Poke’Pon (Pocket Ponderings) – noun. a thought so small you can keep it in your pocket and take it everywhere with you.
Just because I don’t believe doesn’t mean I can’t be convinced to believe. One simply has to – as the popular saying “to see is to believe” implies – offer proof. But the reality is all supernatural claims I have heard, read about, and examined (such as claims about the existence of ghosts, the aswang, angels, and demons) are based either on poor evidence or no evidence at all. At the end of the day, belief boils down one’s standards of truth. If a present left by the chimney in the middle of the night is proof enough for a child, then to that child Santa Claus is real.
But, as all children figure out eventually, Santa Claus isn’t real. And Santa Claus gets relegated from reality to childish fantasy. There are, however, other myths that plant themselves so firmly in some people’s minds; sadly, these myths never experience the perfectly rational relegation to the league they belong.
I’m sure you’ve met them – people who claim to be clairvoyant, people who claim to have a “fully awakened third eye,” people who claim to have access to a world beyond. If you know anyone who makes any of these claims or any similar claim, or if you are one of these people, I have great news for you.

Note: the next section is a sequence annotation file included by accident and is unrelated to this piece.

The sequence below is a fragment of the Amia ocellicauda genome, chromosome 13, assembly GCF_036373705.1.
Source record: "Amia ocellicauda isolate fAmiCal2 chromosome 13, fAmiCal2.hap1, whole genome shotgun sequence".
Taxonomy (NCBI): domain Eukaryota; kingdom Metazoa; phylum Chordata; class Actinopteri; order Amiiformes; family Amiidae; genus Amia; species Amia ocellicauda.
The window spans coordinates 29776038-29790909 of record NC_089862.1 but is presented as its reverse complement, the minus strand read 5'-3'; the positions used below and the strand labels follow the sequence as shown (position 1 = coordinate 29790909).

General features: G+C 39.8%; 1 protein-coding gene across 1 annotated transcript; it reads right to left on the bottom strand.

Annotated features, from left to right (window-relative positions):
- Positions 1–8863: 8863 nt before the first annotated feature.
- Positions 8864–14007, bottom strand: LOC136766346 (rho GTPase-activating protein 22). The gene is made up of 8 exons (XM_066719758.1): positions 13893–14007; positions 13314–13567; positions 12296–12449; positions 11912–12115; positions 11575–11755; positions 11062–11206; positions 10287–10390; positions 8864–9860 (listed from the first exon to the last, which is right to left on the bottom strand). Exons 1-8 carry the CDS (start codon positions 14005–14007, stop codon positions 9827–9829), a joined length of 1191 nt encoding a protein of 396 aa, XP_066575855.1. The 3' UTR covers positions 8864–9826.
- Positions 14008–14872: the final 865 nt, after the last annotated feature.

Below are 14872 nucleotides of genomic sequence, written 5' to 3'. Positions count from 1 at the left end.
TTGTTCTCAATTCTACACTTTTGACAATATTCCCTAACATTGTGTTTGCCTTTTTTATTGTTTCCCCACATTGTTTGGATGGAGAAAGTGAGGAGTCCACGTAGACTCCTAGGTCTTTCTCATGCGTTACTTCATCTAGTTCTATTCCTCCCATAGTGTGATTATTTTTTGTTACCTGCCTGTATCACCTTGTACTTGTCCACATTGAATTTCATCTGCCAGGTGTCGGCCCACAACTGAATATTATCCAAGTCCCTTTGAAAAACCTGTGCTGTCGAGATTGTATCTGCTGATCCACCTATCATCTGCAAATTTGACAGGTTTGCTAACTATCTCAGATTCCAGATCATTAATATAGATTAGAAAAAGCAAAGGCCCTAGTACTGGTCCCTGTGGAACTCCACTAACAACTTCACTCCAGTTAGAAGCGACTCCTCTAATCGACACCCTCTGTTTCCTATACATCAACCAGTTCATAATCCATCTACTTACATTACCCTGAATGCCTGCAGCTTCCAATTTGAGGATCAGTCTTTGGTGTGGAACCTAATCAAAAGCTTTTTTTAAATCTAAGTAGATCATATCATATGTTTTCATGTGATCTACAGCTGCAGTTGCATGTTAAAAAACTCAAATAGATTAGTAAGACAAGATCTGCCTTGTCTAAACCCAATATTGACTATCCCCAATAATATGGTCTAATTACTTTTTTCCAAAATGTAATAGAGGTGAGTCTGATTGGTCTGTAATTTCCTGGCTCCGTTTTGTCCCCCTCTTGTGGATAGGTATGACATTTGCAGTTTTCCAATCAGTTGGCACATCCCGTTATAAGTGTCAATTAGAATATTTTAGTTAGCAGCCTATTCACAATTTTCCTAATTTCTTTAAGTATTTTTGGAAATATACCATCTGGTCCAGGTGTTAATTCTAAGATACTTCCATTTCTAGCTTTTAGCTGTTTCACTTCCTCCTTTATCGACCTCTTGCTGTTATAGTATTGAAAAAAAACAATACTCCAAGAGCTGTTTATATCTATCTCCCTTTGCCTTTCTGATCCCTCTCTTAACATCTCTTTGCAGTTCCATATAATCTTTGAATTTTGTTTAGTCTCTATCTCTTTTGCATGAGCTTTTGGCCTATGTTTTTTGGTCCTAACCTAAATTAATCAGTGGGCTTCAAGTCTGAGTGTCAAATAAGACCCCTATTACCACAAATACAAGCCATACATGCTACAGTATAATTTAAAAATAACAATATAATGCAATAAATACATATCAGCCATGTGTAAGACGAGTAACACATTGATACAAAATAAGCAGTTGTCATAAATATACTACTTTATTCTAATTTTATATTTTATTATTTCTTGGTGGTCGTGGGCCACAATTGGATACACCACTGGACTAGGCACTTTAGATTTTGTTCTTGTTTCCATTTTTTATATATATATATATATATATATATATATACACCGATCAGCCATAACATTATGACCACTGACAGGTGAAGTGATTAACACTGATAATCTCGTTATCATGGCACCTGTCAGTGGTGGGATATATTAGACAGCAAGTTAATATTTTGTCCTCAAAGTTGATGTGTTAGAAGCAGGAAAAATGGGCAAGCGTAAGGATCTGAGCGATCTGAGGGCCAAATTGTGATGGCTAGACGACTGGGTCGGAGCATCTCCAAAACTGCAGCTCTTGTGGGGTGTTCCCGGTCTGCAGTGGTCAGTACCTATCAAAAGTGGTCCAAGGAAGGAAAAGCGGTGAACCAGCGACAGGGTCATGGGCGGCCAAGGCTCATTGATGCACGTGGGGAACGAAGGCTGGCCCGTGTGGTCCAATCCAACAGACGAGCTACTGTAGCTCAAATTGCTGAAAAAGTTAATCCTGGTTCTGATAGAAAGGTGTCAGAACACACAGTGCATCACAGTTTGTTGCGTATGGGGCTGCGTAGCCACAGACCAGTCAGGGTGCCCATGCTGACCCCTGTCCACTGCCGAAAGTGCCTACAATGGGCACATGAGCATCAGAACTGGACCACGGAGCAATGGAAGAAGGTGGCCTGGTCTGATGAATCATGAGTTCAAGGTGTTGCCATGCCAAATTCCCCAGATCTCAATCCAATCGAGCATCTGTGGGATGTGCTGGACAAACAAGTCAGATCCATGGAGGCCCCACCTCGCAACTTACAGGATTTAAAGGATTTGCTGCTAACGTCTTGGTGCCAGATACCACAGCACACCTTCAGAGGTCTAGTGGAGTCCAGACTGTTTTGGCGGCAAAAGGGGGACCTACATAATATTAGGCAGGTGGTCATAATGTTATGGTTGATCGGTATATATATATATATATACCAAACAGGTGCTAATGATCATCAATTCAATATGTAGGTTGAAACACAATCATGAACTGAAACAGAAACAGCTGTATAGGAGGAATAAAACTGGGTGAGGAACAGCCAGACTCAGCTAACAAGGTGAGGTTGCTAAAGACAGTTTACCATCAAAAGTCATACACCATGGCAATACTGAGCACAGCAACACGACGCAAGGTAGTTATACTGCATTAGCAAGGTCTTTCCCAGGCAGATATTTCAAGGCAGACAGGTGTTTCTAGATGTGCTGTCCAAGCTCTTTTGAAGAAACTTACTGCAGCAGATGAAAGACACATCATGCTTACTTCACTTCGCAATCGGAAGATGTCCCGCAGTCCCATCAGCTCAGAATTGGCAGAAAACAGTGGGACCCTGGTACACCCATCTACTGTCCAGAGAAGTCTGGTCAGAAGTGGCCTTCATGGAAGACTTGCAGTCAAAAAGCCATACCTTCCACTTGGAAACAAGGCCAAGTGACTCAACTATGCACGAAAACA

James Randi, founder of the James Randi Educational Foundation (JREF), is offering one million dollars (Yes! 44.4 million pesos) to “anyone who can show, under proper observing conditions, evidence of any paranormal, supernatural or occult power or event.” This is not a contest; you won’t be competing with other participants. All you need to do is submit your application, prove your claim, and claim your prize – one million dollars and the highly likely perks that come with proving the supernatural: book deals, media exposure, etc. If you’re as skeptical about the million dollars as I am about the supernatural, here’s JREF’s most recent bank statement.
The challenge started in 1964 with a thousand dollar prize. Forty years, over a thousand applicants, and zero winners later, the challenge still stands. James Randi posed this challenge primarily for two reasons: he doesn’t believe in the supernatural, and he desperately wants to be proven wrong.
James Randi has asked several famous psychics to take on the challenge. Most of them refused; some of them did, and failed.
If your priest or pastor is a faith healer, he deserves to know about this offer. I’m sure he won’t say no to a million dollars in exchange for a simple demonstration of the very god-given gift that attracts people to your church. If he refuses, are his reasons worth more than one million dollars?